SAN BERNARDINO -- “The breadwinner may have lost a job, there may simply be more children than the parents can financially support this time of year; or perhaps the family has faced a debilitating death of one of the parents. Whatever problem causes the disruption or the ceasing of Christmas plans, our Adopt-A-Family program is here to help,” says Major Steve Ball of The Salvation Army’s San Bernardino Corps.
The San Bernardino Corps of The Salvation Army at 746 West Fifth Street will bring much needed support to struggling families this holiday season.
Families living in The Salvation Army’s service area of San Bernardino, Colton, Rialto, Highland, Grand Terrace, Bloomington and who consider themselves “in need” this holiday season can come to The Salvation Army for help. “Families with exceptional need are identified by our staff and may be included in the Adopt-A-Family program to receive special assistance.” says Major Ball.
In early November families apply to the Salvation Army branch nearest them, making known their need for assistance. These families will receive a Food and Toy Box consisting of non-perishable food and gifts for all children age 0 - 12. If a family is identified as having exceptional need, and an adopting sponsor is found, then they are entered into the Adopt-a-Family program.
Other families, businesses or groups then choose to “adopt” a family. “We’ve had numerous cases,” Major Ball explains, “where organizations will ‘adopt’ more than one family, just to contribute to helping others who are in difficult times have happier family holidays.”
There have been cases when the adopting group will invest several hundreds of dollars or more in a family. “There’ll be Christmas gifts and food,” Major Ball says, “but we’ve seen instances where home repairs have been covered, where new clothes have been furnished, where the family’s only car was made functional again. One adopting group even bought its newly-adopted friends a much needed refrigerator.”
According to Major Ball, the whole idea, however, is to assist, not overwhelm. It’s just a matter of “whatever it takes” to aid their selected family in getting past the otherwise stressful season. Maybe it’s simply food that’s needed, perhaps it’s bedding that’s lacking during our cold winters, it might be traveling to a family member in serious need. Or maybe it’s a bag full of toys and stuffed animals for the family’s children.
Families that have “adopted” others have created lifelong friendships with those people, even helping an adult or teen land a job that turned their circumstances around. “We’ve had a family we’ve known for years,” says a woman whose family has “adopted” others annually. “There’s no longer a need for yearly assistance, but we enjoy them and want to stay in touch.”
“Adopting a family this holiday season doesn’t mean taking on responsibilities or shouldering a burden,” Major Ball explains. “It’s truly sharing the Christmas spirit with others who may not be as fortunate as you. It’s helping families to enjoy the holidays like the rest of us do, lending a hand when it’s needed.”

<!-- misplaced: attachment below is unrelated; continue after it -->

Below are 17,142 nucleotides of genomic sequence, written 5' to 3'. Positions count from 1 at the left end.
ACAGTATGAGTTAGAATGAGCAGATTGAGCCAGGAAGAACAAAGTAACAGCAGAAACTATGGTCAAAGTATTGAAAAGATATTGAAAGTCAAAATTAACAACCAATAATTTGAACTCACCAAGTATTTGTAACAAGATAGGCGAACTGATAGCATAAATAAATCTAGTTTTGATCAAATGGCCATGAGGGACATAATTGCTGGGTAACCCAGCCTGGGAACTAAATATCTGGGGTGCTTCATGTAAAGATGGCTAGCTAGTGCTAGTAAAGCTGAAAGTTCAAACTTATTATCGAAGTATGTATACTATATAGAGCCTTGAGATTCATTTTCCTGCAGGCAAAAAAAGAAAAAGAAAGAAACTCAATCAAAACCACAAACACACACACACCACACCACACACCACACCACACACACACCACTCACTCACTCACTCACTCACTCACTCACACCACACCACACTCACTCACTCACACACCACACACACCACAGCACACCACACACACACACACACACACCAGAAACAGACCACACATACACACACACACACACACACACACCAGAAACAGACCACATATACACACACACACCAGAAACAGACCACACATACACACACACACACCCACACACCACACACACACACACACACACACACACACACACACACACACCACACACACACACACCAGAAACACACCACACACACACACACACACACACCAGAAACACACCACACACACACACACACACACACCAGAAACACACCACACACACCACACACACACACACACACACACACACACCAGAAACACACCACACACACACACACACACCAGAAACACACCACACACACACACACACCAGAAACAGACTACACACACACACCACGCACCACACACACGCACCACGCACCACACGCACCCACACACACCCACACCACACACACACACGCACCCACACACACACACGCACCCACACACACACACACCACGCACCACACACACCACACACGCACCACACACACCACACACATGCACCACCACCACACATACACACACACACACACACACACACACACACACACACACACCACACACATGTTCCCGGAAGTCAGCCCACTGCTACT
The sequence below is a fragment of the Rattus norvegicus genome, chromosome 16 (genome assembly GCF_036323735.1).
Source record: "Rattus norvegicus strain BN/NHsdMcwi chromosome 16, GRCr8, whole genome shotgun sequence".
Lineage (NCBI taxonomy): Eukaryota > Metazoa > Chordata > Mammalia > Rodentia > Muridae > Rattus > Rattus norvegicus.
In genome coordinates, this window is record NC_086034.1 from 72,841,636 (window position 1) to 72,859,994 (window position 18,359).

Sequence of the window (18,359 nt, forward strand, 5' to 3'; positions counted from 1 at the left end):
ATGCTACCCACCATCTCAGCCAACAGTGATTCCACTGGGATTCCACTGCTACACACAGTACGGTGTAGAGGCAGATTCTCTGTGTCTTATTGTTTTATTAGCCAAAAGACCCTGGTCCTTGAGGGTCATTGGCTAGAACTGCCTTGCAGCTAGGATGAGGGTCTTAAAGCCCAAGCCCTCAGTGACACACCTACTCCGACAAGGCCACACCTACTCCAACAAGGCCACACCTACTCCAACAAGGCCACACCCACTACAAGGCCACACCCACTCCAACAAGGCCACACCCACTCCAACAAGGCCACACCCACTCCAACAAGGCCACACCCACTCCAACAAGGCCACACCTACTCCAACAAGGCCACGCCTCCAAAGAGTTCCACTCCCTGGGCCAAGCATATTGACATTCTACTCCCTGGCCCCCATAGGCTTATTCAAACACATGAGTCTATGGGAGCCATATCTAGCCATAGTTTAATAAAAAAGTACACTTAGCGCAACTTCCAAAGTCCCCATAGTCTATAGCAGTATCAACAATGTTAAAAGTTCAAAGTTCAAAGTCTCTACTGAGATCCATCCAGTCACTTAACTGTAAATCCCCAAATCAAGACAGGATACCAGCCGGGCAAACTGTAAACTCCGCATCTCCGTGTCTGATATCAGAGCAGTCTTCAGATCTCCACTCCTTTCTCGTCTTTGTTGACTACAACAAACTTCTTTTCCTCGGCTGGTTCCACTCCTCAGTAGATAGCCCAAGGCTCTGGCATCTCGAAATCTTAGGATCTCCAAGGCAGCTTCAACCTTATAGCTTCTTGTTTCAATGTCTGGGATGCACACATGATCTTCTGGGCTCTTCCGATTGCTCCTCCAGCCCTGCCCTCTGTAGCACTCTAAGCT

Elaine McFadden received Adopt-A-Family services as a single mother on welfare. “You have to believe that there are people out there like The Salvation Army that will help you,” said McFadden.
Living on the verge of homelessness, McFadden needed a place to stay with her two children while she was attending classes at Riverside City College. Her lifelong friend Sabrina suggested that McFadden visit The Salvation Army for help.
The Salvation Army’s Adopt-a-Family sponsor provided McFadden money to use as a deposit to move into a new home. During Christmas The Salvation Army invited McFadden and her children to visit a toy store, where her children were able to choose Christmas presents. “My children would not have gotten toys for Christmas without program,” said McFadden.
McFadden was surprised one year when The Salvation Army told her “You’ve been adopted.” A local family had purchased gifts for McFadden and her children during Christmas. “Just to have all those presents under the tree were great,” said McFadden.
McFadden’s life has improved. She attended Loma Linda University to study nutrition and become a registered dietitian. McFadden later received her Master’s degree in Public Health Promotion and Education. McFadden realized most people were unaware of the changes that had been happening to our food system and how those changes could critically impact health.
McFadden now hosts her own radio show, Smart Health Talk, every Thursday 4:00-5:00 pm on KCAA NBC News Radio 1050 AM. “Nutrition is my ministry,” said McFadden. Smart Health Talk teaches people the importance of eating healthy, organic food. “When you start putting quality food in your body, you start being a role model to children and the community,” said McFadden.
McFadden’s children have found their own success. McFadden’s daughter, Ashley, works as a General Manager for Glen Ivy Resort. McFadden’s son, Brian, will be attending UC Berkeley to receive his Ph.D. in Philosophy. “I was able to break a cycle of poverty in my family,” said McFadden. “You have to fight for a better life.”
Willing to adopt a family? Know of a family in need? Call the San Bernardino office of the Salvation Army at (909) 888-1336 and ask them to sign you up.
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